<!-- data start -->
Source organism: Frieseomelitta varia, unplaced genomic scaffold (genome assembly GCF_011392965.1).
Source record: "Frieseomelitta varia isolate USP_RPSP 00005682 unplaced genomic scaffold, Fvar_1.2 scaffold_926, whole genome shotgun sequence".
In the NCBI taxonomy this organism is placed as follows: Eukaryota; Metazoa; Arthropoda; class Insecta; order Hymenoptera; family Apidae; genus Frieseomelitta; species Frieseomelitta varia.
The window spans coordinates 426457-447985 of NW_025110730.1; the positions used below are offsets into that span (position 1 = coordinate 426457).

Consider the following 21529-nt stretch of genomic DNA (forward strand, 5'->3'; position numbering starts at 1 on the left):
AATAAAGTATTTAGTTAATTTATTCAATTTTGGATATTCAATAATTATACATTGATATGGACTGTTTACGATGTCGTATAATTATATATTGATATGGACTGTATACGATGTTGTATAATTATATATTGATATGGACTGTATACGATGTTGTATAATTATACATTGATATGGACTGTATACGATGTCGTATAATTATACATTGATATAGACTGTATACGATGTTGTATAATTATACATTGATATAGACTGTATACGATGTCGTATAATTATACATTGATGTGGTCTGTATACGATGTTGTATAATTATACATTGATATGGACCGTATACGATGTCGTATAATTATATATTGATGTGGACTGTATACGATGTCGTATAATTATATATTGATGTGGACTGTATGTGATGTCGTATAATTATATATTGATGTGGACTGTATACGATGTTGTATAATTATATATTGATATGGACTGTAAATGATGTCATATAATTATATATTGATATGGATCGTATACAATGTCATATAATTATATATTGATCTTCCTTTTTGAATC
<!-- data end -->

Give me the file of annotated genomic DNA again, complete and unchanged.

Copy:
Source organism: Frieseomelitta varia, unplaced genomic scaffold (genome assembly GCF_011392965.1).
Source record: "Frieseomelitta varia isolate USP_RPSP 00005682 unplaced genomic scaffold, Fvar_1.2 scaffold_926, whole genome shotgun sequence".
In the NCBI taxonomy this organism is placed as follows: Eukaryota; Metazoa; Arthropoda; class Insecta; order Hymenoptera; family Apidae; genus Frieseomelitta; species Frieseomelitta varia.
The window spans coordinates 426457-447985 of NW_025110730.1; the positions used below are offsets into that span (position 1 = coordinate 426457).

Consider the following 21529-nt stretch of genomic DNA (forward strand, 5'->3'; position numbering starts at 1 on the left):
AATAAAGTATTTAGTTAATTTATTCAATTTTGGATATTCAATAATTATACATTGATATGGACTGTTTACGATGTCGTATAATTATATATTGATATGGACTGTATACGATGTTGTATAATTATATATTGATATGGACTGTATACGATGTTGTATAATTATACATTGATATGGACTGTATACGATGTCGTATAATTATACATTGATATAGACTGTATACGATGTTGTATAATTATACATTGATATAGACTGTATACGATGTCGTATAATTATACATTGATGTGGTCTGTATACGATGTTGTATAATTATACATTGATATGGACCGTATACGATGTCGTATAATTATATATTGATGTGGACTGTATACGATGTCGTATAATTATATATTGATGTGGACTGTATGTGATGTCGTATAATTATATATTGATGTGGACTGTATACGATGTTGTATAATTATATATTGATATGGACTGTAAATGATGTCATATAATTATATATTGATATGGATCGTATACAATGTCATATAATTATATATTGATCTTCCTTTTTGAATC